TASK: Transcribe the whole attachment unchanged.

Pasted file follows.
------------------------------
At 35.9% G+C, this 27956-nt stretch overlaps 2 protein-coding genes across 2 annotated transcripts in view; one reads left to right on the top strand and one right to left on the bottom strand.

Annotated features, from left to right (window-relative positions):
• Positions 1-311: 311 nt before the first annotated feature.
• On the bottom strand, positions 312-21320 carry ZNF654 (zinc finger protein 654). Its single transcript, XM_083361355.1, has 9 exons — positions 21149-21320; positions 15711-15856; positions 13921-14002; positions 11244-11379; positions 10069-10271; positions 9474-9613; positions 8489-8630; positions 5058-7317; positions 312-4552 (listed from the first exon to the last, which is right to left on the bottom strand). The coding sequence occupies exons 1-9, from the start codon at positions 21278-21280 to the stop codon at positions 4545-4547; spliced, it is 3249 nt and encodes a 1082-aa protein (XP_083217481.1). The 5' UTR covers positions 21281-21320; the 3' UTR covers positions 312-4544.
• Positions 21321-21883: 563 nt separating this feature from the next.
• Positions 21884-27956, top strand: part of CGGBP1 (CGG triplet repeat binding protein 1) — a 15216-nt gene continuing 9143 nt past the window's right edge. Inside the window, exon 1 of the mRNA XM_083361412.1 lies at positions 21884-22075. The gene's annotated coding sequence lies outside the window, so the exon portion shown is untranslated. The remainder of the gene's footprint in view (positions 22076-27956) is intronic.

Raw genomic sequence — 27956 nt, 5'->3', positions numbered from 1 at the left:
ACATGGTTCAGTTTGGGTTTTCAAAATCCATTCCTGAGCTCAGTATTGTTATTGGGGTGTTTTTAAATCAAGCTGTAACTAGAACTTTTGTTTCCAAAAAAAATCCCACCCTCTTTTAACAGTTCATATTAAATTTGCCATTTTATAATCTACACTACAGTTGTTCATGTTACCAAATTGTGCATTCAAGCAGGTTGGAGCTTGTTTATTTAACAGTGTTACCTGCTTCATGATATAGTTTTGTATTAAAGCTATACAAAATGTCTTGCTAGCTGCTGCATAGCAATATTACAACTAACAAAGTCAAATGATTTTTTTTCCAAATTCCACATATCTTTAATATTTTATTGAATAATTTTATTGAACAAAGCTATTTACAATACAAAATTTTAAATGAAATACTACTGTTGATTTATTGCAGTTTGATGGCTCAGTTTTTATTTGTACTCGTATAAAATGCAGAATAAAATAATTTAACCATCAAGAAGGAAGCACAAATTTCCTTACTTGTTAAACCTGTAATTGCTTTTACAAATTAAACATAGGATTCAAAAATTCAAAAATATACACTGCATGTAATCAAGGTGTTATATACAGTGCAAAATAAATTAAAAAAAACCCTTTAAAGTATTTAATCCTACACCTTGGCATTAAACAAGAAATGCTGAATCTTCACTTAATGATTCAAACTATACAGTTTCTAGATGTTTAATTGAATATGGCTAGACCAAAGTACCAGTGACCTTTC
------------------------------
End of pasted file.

At 35.9% G+C, this 27956-nt stretch overlaps 2 protein-coding genes across 2 annotated transcripts in view; one reads left to right on the top strand and one right to left on the bottom strand.

Annotated features, from left to right (window-relative positions):
• Positions 1-311: 311 nt before the first annotated feature.
• On the bottom strand, positions 312-21320 carry ZNF654 (zinc finger protein 654). Its single transcript, XM_083361355.1, has 9 exons — positions 21149-21320; positions 15711-15856; positions 13921-14002; positions 11244-11379; positions 10069-10271; positions 9474-9613; positions 8489-8630; positions 5058-7317; positions 312-4552 (listed from the first exon to the last, which is right to left on the bottom strand). The coding sequence occupies exons 1-9, from the start codon at positions 21278-21280 to the stop codon at positions 4545-4547; spliced, it is 3249 nt and encodes a 1082-aa protein (XP_083217481.1). The 5' UTR covers positions 21281-21320; the 3' UTR covers positions 312-4544.
• Positions 21321-21883: 563 nt separating this feature from the next.
• Positions 21884-27956, top strand: part of CGGBP1 (CGG triplet repeat binding protein 1) — a 15216-nt gene continuing 9143 nt past the window's right edge. Inside the window, exon 1 of the mRNA XM_083361412.1 lies at positions 21884-22075. The gene's annotated coding sequence lies outside the window, so the exon portion shown is untranslated. The remainder of the gene's footprint in view (positions 22076-27956) is intronic.

Raw genomic sequence — 27956 nt, 5'->3', positions numbered from 1 at the left:
ACATGGTTCAGTTTGGGTTTTCAAAATCCATTCCTGAGCTCAGTATTGTTATTGGGGTGTTTTTAAATCAAGCTGTAACTAGAACTTTTGTTTCCAAAAAAAATCCCACCCTCTTTTAACAGTTCATATTAAATTTGCCATTTTATAATCTACACTACAGTTGTTCATGTTACCAAATTGTGCATTCAAGCAGGTTGGAGCTTGTTTATTTAACAGTGTTACCTGCTTCATGATATAGTTTTGTATTAAAGCTATACAAAATGTCTTGCTAGCTGCTGCATAGCAATATTACAACTAACAAAGTCAAATGATTTTTTTTCCAAATTCCACATATCTTTAATATTTTATTGAATAATTTTATTGAACAAAGCTATTTACAATACAAAATTTTAAATGAAATACTACTGTTGATTTATTGCAGTTTGATGGCTCAGTTTTTATTTGTACTCGTATAAAATGCAGAATAAAATAATTTAACCATCAAGAAGGAAGCACAAATTTCCTTACTTGTTAAACCTGTAATTGCTTTTACAAATTAAACATAGGATTCAAAAATTCAAAAATATACACTGCATGTAATCAAGGTGTTATATACAGTGCAAAATAAATTAAAAAAAACCCTTTAAAGTATTTAATCCTACACCTTGGCATTAAACAAGAAATGCTGAATCTTCACTTAATGATTCAAACTATACAGTTTCTAGATGTTTAATTGAATATGGCTAGACCAAAGTACCAGTGACCTTTC